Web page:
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As an African American when I was growing up, animation was never pitched to me as a relevant career opportunity. I was almost into my second year of college before anyone told me that you could get paid to draw. If anyone reading this can relate, being black is a powerful life motivator. It also can also be a lonely existence. It can mentally and emotionally exhausting to live in a society which always seems to be working against you. What is the carryover into animation, one might be asking? Animation history, much like the history of Democratic American society is an exclusive club. If were ranking the hierarchy, African Americans are usually at the bottom. To bring this back around being an African American and working or looking to work in the animation industry is a herculean task. For all the non-African American readers who are in animation imagine all the hard work, the sacrifice, and the struggle it took for you to get to your position; now multiply that by ten. Then on top of that include the stigma of being black in America. Try to animate a shot with the equivalent of a societal gun to your head. Pressure, it’s all about pressure. Now the the pressure will make or break any of us. As an African trying to break into the industry, it is hard but not impossible.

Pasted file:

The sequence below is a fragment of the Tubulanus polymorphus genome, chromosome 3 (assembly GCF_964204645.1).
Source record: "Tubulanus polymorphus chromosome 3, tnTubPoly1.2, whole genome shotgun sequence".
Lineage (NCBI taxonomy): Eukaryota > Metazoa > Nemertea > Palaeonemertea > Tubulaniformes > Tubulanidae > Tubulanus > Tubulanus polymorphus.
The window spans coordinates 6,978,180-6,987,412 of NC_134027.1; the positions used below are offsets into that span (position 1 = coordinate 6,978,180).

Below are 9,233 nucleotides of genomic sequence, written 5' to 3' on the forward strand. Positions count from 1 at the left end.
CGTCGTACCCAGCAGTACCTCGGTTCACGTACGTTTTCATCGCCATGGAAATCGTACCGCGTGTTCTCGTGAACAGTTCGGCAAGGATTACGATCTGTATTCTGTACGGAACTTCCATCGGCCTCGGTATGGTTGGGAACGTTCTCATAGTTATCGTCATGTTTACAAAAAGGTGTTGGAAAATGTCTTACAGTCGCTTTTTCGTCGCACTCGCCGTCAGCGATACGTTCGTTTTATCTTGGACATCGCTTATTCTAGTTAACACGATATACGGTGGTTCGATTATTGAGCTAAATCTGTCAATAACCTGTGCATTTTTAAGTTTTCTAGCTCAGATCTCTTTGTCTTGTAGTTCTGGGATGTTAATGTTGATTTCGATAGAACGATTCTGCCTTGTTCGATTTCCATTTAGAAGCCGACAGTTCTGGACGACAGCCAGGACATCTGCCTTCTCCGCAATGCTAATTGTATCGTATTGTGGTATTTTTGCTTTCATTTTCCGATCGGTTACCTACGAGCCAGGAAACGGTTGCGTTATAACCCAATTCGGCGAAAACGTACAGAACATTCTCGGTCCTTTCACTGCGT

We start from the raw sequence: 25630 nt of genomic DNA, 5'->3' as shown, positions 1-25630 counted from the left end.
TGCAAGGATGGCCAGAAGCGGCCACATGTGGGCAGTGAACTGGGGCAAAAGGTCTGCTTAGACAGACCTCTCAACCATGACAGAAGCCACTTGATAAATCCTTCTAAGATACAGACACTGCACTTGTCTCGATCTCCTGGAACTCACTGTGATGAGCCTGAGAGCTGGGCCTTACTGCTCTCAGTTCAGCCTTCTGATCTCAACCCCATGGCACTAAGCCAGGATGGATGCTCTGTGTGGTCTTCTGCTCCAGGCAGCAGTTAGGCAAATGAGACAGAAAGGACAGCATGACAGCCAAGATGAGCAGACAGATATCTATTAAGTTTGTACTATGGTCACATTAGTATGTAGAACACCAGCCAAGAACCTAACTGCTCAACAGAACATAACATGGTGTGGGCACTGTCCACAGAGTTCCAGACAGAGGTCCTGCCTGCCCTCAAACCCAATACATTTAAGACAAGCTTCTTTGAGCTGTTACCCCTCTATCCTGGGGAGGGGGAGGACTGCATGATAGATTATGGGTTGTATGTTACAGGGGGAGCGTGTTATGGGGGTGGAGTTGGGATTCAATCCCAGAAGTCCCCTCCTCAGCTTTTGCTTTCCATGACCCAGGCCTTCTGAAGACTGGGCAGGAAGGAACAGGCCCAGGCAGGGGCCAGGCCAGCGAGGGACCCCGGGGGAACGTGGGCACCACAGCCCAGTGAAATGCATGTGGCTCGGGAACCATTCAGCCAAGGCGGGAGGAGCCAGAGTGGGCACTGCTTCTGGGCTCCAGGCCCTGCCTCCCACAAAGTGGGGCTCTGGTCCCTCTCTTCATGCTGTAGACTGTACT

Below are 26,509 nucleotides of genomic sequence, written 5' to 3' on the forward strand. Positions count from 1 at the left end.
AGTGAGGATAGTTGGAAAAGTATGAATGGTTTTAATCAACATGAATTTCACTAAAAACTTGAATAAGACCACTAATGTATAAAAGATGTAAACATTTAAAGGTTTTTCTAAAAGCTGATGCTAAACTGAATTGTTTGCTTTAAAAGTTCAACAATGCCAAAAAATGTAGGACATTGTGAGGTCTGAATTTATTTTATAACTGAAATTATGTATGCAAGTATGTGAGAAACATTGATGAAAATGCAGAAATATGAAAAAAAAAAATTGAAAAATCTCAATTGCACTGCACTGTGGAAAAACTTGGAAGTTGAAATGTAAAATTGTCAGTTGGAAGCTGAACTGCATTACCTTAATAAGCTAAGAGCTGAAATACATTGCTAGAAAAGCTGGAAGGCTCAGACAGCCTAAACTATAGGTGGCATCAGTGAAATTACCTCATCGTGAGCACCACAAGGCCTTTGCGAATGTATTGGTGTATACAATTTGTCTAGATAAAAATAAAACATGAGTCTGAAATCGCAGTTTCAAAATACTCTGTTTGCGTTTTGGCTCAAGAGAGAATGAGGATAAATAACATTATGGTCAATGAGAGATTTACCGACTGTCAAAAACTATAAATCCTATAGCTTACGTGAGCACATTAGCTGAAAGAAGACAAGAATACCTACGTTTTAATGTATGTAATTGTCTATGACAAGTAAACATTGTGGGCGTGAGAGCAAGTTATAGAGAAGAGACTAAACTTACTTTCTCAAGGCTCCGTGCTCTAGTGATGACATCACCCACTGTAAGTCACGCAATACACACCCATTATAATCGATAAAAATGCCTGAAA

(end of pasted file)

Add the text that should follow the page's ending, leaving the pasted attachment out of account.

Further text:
Frames per second, how many drawings? These two questions stumped me for the longest and for the longest they have been a barrier for me in regards to animation. When I first started off with learning animation, like most I had it stuck in my mind 24 frames per second. That is true there are 24-30 frames used in a second of animation. What, up until recently was getting me into trouble was how many drawings I needed. To some reading, this probably sounds pretty clear. Of course, you need 24 drawings right; one for each frame? Well yes and no, it comes down to things like budget, studio, and style. Let’s talk about some dissension.